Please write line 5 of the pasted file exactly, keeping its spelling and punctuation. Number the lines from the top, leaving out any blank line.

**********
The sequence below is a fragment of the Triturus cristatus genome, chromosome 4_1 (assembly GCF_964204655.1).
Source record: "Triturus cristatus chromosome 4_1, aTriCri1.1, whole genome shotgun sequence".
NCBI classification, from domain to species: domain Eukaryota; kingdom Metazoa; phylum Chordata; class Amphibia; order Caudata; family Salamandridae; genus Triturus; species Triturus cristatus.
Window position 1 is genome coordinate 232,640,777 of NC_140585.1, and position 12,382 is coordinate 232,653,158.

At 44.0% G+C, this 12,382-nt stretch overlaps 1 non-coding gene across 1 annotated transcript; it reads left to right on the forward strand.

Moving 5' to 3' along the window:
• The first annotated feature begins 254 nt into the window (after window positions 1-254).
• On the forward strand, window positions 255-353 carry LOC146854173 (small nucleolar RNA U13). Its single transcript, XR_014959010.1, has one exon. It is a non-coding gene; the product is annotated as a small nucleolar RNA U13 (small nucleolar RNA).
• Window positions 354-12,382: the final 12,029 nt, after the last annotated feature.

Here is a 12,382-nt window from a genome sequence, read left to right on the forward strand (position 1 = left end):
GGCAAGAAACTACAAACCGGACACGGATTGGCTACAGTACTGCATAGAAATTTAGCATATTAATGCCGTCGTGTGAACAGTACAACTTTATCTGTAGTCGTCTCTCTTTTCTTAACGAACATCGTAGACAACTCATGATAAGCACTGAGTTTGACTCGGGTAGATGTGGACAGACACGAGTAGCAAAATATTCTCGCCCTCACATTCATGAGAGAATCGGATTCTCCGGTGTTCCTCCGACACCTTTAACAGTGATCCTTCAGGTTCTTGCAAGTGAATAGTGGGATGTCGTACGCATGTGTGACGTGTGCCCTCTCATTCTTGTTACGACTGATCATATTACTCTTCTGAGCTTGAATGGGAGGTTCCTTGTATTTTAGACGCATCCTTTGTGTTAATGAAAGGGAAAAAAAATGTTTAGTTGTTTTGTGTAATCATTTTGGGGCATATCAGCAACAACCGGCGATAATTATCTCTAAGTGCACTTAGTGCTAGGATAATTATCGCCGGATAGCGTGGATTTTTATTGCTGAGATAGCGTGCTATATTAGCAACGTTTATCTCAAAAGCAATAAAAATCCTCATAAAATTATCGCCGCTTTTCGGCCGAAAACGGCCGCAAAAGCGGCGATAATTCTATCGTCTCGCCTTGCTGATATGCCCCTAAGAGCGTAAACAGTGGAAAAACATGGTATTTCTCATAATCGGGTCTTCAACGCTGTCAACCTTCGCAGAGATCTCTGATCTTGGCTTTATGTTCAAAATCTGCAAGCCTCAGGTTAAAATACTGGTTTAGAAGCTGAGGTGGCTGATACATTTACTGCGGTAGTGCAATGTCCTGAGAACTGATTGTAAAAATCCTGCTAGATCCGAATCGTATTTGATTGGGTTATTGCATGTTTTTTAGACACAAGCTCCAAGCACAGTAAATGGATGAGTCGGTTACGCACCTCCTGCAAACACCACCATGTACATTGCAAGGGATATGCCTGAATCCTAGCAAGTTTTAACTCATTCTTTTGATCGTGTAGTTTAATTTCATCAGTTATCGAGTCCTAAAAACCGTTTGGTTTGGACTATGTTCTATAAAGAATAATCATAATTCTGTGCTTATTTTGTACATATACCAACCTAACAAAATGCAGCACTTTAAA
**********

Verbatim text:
At 44.0% G+C, this 12,382-nt stretch overlaps 1 non-coding gene across 1 annotated transcript; it reads left to right on the forward strand.